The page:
The writing is on the wall for traditional travel agents due to a new generation of online firms, it is claimed today.
Some 53 travel agents and tour operators went into administration last year, compared to 39 in 2011, figures compiled by the accountants Wilkins Kennedy show.
Casualties last year included the Northampton-based chain Bowen Travel Group, which had 38 branches.
“The writing’s been on the wall for some time, now the internet is really taking over,” Anthony Cork of Wilkins Kennedy told the Daily Telegraph.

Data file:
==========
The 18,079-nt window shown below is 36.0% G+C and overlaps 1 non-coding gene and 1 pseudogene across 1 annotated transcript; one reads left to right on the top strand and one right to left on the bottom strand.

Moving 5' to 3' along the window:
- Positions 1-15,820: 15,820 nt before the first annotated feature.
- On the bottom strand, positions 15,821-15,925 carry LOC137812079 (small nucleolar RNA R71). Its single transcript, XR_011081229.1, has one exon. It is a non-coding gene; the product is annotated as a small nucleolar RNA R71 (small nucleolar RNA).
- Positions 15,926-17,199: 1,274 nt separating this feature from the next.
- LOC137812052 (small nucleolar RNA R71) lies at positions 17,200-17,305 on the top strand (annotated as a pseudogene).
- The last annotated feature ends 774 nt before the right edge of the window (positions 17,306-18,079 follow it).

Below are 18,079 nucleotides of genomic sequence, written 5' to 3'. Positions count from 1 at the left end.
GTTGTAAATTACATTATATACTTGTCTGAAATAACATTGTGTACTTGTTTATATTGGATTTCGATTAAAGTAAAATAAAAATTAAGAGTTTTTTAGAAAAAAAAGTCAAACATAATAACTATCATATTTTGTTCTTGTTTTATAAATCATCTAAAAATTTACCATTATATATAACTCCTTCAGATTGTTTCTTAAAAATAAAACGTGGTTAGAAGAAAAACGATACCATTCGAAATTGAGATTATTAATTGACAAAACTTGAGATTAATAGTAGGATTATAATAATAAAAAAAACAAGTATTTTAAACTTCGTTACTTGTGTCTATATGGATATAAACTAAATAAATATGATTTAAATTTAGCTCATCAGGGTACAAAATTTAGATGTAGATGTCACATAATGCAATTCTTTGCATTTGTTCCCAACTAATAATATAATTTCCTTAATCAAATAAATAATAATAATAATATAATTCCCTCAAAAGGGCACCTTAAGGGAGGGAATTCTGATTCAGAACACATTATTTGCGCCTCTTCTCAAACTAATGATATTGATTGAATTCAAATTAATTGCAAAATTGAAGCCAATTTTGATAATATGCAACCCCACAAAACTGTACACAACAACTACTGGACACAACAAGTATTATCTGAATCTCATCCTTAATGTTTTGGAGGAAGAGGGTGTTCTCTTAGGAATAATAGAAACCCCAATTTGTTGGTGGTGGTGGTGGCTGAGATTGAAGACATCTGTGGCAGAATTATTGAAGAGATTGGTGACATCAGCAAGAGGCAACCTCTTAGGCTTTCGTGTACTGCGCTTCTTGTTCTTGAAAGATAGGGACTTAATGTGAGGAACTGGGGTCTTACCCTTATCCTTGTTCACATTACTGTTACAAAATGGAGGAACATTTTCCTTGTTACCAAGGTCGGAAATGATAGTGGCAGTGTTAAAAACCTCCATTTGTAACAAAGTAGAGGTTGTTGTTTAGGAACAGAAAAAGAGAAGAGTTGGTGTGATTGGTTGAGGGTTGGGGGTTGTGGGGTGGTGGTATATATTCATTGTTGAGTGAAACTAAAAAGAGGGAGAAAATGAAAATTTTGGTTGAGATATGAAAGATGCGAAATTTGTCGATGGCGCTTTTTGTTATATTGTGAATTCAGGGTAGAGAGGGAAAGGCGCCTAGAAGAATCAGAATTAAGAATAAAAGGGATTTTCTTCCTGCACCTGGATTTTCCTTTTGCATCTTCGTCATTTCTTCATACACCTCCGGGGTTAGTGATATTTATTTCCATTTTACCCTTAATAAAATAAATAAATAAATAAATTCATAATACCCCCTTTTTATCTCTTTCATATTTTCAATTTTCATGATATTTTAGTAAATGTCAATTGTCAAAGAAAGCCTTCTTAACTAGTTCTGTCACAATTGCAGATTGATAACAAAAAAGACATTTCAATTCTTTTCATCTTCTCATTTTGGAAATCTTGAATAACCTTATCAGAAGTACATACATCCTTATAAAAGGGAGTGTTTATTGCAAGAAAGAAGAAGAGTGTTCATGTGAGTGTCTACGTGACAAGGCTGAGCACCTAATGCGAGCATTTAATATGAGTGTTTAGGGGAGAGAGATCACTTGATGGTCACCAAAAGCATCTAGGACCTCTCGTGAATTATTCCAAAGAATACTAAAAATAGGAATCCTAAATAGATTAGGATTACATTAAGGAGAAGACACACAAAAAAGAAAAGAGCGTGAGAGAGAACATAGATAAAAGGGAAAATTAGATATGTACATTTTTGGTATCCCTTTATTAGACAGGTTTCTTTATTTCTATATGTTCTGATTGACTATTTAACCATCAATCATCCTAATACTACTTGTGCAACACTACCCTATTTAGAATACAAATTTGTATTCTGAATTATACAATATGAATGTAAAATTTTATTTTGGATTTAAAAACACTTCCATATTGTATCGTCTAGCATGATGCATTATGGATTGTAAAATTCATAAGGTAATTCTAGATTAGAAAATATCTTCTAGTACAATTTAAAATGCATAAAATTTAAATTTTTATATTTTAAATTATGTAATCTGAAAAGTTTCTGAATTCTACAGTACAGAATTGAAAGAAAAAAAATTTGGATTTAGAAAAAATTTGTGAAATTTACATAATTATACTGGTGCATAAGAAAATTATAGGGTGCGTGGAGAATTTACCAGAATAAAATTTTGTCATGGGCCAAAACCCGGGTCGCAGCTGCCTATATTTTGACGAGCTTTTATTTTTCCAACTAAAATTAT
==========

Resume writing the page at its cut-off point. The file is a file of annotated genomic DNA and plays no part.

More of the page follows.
“Online portals give people the option to plan and book each aspect of their holidays themselves, leaving the services of travel agents redundant,” he said.
“People book independently, especially for European holidays where they can use budget airlines and there is a wide range of affordable accommodation options.”
To exacerbate problems, long-haul travel from Britain, in which travel agents retain a great role, was flat last year, according to figures from the Office of National Statistics. Even that business faces long-term problems, said Cork.
“As the tourist infrastructure in many exotic destinations becomes more sophisticated, it will be harder and harder for tour operators to convince consumers that their package holidays offer a good deal,” he warned.